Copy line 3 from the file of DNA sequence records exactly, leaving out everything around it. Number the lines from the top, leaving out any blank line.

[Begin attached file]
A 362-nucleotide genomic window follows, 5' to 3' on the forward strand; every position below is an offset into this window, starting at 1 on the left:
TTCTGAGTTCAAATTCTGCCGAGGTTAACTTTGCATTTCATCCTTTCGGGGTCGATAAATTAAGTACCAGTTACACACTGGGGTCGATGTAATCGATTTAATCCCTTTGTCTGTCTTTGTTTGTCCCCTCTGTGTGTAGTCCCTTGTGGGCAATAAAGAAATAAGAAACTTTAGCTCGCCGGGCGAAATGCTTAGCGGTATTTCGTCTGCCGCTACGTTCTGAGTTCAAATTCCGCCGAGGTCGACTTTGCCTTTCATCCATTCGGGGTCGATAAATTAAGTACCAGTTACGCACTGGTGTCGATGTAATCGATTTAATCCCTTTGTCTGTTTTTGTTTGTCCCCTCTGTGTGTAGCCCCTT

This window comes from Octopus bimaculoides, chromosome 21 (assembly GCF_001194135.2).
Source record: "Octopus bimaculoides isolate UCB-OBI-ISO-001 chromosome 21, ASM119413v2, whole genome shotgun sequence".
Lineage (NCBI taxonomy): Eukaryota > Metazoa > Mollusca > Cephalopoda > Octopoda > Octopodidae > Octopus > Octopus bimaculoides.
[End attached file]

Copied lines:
This window comes from Octopus bimaculoides, chromosome 21 (assembly GCF_001194135.2).